The Umayyad Caliphate
Following the Khulafah Rashideen, after the first Fitna, Muawiyah (ra) ascended as Caliph of the Muslims and on his passing, was succeeded by his son, Yazid I, thus the house of the Umayyad family, started the hereditary rule which lasted til their eventual overthrownment by the Abbasids. The Islamic State, moved its capital to Damascus, and was an age of massive expansion, bordering from the Prynees in France to Kashghar in China. It was a time of conquest, civil strife and tribulation, classical administration and wealth – The “Classical Islamic State” was born.
The Great English Historian, Edward Gibbon writes in “The History of the Decline and Fall of the Roman Empire”:
“Under the last of the Umayyad, the Arabian empire extended two hundred days’ journey from east to west, from the confines of Tartary and India to the shores of the Atlantic Ocean. And if we retrench the sleeve of the robe, as it is styled by their writers, the long and narrow province of march of a caravan. We should vainly seek the indissoluble union and easy obedience that pervaded the government of Augustus and the Antonines; but the progress of Islam diffused over this ample space a general resemblance of manners and opinions. The language and laws of the Quran were studied with equal devotion at Samarkand and Seville: the Moor and the Indian embraced as countrymen and brothers in the pilgrimage of Mecca; and the Arabian language was adopted as the popular idiom in all the provinces to the westward of the Tigris”.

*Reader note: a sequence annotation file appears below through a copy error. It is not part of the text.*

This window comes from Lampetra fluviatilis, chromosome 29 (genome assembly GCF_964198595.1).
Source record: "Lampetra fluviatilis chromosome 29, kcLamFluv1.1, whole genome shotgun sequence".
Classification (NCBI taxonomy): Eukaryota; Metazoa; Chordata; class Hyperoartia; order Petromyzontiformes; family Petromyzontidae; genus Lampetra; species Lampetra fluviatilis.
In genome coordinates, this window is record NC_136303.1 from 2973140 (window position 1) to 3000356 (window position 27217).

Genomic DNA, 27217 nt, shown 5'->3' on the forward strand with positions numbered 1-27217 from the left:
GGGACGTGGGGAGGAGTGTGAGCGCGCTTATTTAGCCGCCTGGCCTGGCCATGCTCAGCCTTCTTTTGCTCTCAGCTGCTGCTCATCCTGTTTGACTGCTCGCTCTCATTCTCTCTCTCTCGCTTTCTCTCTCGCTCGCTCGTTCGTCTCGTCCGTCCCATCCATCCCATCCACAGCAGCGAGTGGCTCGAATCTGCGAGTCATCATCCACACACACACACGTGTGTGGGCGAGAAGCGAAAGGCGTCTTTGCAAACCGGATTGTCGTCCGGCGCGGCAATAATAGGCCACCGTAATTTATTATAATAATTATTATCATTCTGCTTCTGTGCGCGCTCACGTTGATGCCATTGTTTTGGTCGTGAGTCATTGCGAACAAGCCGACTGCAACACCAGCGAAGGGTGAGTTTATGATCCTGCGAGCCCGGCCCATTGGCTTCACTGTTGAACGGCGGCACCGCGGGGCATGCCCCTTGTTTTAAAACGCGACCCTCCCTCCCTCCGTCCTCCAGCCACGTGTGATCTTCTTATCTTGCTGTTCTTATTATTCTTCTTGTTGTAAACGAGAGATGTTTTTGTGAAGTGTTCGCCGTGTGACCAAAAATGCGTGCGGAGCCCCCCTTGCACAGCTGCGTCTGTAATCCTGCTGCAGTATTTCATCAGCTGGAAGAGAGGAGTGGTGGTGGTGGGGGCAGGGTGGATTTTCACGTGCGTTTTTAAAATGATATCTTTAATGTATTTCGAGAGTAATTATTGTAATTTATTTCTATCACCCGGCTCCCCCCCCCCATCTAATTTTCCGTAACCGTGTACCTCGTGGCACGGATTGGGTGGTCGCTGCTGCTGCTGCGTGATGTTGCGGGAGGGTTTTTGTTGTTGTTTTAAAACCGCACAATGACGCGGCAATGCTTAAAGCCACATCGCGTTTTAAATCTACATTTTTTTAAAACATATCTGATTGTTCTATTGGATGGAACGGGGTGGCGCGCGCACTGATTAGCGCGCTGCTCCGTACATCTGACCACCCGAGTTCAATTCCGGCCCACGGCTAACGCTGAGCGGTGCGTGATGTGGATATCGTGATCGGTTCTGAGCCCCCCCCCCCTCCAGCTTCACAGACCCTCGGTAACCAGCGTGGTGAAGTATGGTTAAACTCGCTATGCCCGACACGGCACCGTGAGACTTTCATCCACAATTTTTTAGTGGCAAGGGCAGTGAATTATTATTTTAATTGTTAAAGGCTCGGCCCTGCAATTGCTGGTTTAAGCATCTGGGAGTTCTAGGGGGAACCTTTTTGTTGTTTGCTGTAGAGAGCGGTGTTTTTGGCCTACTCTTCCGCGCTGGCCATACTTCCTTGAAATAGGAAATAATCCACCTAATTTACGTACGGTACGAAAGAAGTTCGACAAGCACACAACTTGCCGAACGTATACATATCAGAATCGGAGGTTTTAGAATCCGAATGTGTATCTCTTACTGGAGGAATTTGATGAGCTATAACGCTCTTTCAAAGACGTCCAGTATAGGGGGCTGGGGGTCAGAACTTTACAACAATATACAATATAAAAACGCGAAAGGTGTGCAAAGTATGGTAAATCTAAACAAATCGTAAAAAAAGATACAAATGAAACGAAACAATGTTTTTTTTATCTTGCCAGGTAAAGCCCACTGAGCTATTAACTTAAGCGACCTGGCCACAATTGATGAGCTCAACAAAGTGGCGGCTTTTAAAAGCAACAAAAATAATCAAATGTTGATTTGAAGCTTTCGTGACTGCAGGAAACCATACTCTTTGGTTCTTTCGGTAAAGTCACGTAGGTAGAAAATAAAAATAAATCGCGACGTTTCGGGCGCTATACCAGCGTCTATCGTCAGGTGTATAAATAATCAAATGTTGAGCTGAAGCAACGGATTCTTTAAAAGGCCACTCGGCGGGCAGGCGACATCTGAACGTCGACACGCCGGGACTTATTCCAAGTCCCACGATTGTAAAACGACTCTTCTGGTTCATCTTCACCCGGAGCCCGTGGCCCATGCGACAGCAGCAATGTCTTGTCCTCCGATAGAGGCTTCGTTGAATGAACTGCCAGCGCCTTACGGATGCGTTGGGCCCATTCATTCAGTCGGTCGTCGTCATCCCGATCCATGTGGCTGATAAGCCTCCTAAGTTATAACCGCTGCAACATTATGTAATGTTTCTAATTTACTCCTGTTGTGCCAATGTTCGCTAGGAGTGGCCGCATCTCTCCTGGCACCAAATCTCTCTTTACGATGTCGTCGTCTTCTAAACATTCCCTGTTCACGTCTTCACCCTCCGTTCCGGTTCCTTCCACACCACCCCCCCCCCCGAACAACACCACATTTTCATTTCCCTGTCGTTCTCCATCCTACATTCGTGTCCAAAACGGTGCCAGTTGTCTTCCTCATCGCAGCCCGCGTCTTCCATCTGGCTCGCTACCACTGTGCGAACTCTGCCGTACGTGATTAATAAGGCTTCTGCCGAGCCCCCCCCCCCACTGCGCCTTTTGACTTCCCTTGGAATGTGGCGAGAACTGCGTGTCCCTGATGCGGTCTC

This one day intensive introductory course looks at:
The rise of Umayyads and Islamic expansion
Issues of Legitimacy
State and society under Umayyad Rule
Achievements of the Umayyads – Arts, Sciences and Islam
Eventual decline and causes
Lessons to be learnt